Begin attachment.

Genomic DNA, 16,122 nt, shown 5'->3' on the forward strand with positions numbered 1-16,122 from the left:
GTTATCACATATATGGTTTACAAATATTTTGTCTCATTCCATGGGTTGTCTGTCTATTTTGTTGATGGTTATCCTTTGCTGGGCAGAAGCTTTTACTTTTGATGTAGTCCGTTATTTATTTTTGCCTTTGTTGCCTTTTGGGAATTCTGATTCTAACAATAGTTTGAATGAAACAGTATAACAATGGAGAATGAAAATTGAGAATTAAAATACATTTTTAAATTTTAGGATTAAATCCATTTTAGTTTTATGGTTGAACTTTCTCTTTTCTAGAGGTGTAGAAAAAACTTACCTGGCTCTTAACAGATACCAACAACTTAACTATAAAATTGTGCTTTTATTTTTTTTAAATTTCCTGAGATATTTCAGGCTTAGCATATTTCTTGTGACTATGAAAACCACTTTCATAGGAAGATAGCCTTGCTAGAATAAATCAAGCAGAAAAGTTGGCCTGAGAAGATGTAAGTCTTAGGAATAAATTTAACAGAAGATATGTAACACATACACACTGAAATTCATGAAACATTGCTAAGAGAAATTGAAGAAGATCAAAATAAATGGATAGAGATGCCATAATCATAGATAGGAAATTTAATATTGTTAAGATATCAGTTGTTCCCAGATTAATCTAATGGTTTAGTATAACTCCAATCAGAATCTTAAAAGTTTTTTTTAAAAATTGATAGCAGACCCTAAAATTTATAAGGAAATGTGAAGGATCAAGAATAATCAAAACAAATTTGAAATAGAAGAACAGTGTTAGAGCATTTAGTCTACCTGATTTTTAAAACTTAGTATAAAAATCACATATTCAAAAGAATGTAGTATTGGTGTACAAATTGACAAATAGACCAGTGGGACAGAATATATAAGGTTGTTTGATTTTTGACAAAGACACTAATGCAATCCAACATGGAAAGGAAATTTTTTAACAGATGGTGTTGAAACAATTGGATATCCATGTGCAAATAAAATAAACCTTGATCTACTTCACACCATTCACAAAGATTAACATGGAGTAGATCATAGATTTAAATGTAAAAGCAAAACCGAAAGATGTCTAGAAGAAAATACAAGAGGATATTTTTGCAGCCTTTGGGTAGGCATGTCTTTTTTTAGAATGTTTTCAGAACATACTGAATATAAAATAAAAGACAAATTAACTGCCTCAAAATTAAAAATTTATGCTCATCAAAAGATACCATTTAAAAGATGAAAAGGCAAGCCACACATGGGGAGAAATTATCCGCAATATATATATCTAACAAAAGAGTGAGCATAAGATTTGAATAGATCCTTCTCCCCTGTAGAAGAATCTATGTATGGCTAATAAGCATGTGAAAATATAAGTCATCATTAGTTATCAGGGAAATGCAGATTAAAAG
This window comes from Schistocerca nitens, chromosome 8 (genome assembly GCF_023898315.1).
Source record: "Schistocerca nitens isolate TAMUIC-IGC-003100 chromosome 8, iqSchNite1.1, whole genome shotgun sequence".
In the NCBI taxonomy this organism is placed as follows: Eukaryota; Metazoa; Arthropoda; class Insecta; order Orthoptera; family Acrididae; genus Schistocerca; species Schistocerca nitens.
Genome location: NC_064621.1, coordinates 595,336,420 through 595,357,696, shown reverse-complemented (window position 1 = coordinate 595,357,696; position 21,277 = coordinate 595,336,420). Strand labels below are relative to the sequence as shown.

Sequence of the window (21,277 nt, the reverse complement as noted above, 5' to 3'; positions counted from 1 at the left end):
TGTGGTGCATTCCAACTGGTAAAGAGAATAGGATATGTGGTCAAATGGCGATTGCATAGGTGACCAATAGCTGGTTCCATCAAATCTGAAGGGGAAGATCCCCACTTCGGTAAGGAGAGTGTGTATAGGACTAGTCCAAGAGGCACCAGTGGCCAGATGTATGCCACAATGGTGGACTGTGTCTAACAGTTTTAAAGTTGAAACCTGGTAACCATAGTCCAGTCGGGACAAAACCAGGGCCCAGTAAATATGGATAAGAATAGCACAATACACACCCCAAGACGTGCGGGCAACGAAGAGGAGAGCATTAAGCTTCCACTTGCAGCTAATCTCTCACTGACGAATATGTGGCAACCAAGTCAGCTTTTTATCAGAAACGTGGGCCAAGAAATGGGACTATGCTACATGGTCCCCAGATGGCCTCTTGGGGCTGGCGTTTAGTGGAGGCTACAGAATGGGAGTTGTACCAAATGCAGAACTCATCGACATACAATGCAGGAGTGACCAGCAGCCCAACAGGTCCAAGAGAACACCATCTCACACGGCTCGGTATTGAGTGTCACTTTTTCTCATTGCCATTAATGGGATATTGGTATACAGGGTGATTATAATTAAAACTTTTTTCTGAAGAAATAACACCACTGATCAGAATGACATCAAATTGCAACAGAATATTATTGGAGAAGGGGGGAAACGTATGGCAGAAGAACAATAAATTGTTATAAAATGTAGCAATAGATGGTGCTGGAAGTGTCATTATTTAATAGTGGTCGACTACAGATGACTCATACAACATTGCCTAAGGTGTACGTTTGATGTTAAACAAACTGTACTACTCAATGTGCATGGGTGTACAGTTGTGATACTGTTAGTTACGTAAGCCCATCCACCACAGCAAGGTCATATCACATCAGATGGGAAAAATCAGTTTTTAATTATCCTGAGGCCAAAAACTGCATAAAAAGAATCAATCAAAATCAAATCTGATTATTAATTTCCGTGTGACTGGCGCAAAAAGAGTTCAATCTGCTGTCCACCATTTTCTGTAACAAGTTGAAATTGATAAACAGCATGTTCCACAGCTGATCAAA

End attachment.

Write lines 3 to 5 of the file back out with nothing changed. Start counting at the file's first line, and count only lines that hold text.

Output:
This window comes from Schistocerca nitens, chromosome 8 (genome assembly GCF_023898315.1).
Source record: "Schistocerca nitens isolate TAMUIC-IGC-003100 chromosome 8, iqSchNite1.1, whole genome shotgun sequence".
In the NCBI taxonomy this organism is placed as follows: Eukaryota; Metazoa; Arthropoda; class Insecta; order Orthoptera; family Acrididae; genus Schistocerca; species Schistocerca nitens.